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May
29
awarded  Critic
May
22
comment Predicting the landing site of a saccade while the saccade is still in progress
@skleene Interesting. I've seen eye-tracking demos with gaze contingent manipulations like a gray box at gaze position, which creates the entertainingly frustrating experience of being able to see the scene in one's peripheral vision but blocking out whatever the participant tries to fixate. But that may not be what you're looking for.
May
21
comment Predicting the landing site of a saccade while the saccade is still in progress
There is a lot of work on predicting fixation patterns during reading, scene perception/exploration, and naturalistic tasks (making a sandwich, navigating around obstacles, etc.). As far as I know, these predictions are typically made based on the structure of the text/scene/task, not during each saccade. Is there a reason you want to make the prediction specifically during a saccade?
May
20
answered What is the linguistic equivalent of functional fixedness?
May
20
answered Is there any recent work on modeling how we rapidly acquire new knowledge?
Apr
8
comment What is a good textbook for an undergrad Cognitive Neuroscience course?
Would it be useful to start a meta discussion about whether this site should allow questions about teaching psychology, cognitive science, etc., and how such questions should be formulated?
Apr
8
comment What is a good textbook for an undergrad Cognitive Neuroscience course?
@ArtemKaznatcheev I agree that the combination of cognitive-psychology and neurobiology covers nearly the same territory as cognitive-neuroscience, but my sense is that "cognitive neuroscience" is a widely used term in the field and that it means something more than the sum of cognitive psychology and neurobiology, so it warrants its own tag.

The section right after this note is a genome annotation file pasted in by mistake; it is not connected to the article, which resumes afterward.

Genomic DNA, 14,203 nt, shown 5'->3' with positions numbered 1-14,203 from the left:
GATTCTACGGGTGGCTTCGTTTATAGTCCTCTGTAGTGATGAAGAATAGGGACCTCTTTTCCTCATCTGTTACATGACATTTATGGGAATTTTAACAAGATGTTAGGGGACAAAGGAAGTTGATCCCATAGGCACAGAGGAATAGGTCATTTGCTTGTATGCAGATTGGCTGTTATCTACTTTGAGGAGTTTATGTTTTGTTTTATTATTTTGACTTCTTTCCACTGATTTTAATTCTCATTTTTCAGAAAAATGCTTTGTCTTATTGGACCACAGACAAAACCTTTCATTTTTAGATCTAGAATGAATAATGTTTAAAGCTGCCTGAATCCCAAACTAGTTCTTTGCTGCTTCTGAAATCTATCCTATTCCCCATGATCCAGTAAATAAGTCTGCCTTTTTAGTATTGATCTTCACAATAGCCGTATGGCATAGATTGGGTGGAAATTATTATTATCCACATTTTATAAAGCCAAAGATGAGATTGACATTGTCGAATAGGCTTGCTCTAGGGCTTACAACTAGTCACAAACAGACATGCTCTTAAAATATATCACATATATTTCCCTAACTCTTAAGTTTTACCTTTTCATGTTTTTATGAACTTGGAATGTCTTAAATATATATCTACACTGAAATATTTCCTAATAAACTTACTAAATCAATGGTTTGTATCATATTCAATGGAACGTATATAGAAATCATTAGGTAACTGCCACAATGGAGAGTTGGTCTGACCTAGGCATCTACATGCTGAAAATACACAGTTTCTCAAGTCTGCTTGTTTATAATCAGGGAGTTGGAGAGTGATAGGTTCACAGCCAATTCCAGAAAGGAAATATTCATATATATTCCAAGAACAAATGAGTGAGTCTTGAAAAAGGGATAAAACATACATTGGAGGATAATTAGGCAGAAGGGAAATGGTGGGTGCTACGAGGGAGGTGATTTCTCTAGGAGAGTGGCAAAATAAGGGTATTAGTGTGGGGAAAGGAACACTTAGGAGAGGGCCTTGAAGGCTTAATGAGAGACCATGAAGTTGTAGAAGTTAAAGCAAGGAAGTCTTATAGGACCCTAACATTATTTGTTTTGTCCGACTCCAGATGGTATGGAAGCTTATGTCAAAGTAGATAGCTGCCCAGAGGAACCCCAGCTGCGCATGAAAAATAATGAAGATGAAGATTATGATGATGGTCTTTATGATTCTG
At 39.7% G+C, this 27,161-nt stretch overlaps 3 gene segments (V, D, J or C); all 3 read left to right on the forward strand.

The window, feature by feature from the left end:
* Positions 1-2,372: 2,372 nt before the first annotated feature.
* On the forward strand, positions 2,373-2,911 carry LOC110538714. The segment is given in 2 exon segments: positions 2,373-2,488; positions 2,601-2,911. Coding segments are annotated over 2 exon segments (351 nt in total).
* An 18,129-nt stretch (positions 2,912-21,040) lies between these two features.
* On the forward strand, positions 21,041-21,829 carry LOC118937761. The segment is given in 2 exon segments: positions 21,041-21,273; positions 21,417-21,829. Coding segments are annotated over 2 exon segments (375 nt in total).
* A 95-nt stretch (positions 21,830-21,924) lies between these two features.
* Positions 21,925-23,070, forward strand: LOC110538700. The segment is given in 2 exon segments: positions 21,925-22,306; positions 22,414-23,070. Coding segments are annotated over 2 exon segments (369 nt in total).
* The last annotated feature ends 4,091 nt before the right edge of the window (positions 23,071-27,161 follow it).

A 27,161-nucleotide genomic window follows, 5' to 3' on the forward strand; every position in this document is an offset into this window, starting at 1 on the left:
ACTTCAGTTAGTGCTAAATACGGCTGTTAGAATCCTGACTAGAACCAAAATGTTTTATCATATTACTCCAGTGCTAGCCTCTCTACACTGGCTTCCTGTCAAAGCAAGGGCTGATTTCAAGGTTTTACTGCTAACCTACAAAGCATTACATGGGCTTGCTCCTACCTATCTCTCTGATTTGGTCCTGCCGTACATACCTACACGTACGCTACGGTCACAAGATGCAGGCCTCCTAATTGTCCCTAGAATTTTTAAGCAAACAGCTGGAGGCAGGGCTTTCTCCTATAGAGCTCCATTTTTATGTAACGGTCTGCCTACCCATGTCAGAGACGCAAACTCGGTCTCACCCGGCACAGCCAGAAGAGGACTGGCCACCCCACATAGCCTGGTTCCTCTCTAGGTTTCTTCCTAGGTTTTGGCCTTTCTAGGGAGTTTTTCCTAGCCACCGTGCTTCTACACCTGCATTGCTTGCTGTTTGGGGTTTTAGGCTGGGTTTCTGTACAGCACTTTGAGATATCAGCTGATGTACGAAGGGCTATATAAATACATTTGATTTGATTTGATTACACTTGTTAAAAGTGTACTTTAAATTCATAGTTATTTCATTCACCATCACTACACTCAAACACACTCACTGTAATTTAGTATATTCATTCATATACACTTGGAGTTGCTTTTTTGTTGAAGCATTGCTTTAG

Apr
7
comment What is a good textbook for an undergrad Cognitive Neuroscience course?
Part of my motivation in asking this question was that I thought questions about teaching Cognitive Science could become an active topic for this site. Such questions would naturally be a little more open-ended than the typical SE question, but maybe we'd have multiple good answers (currently a rare occurrence). In any case, although it seems like there was some interest in my question (and perhaps there would be for other teaching questions), there doesn't seem to be much interest in answering it, so perhaps this is the wrong place for it.
Apr
7
revised What is a good textbook for an undergrad Cognitive Neuroscience course?
added 115 characters in body
Apr
7
comment What is a good textbook for an undergrad Cognitive Neuroscience course?
JoshGitlin - Thanks for converting my question to a Community Wiki question, I should've asked it there in the first place. @ChuckSherrington - I thought this question would be ok to ask because there's been at least one question about textbooks before and I followed the suggestions from this meta discussion and tried to frame the question in a focused and constructive way.
Apr
6
awarded  Student
Apr
6
asked What is a good textbook for an undergrad Cognitive Neuroscience course?
Apr
1
awarded  Nice Answer
Mar
2
comment What are the effects of social rejection on the brain?
You could try doing a forward search for articles that cite Eisenberger et al., 2003. Looks like there's over 1400!
Feb
7
answered Is there sub-conscious error correction in interpreting heard language?
Feb
7
answered Do humans mentally discretize numbers?
Feb
6
awarded  Yearling
Jan
4
answered Are there already models for planning and goal-directed behaviour?
Nov
13
answered A psychological theory that explains why people remember only the outcome?
Nov
6
comment Should always selecting the same response on the IOWA Gambling Test result in a good value?
I'm not sure I understand your question. The key aspect of the task is the relative values of the payoffs, not the absolute values. So (typically) the optimal strategy is to always choose the good deck, whether that gets you $4 or $40 or $4000 is an essentially arbitrary design decision. Depending on how you set up your study, you may want to use big numbers (make it more exciting?) or small numbers (actually pay participants their winnings?), the key piece is still the relative value of the "good" vs. "bad" decks.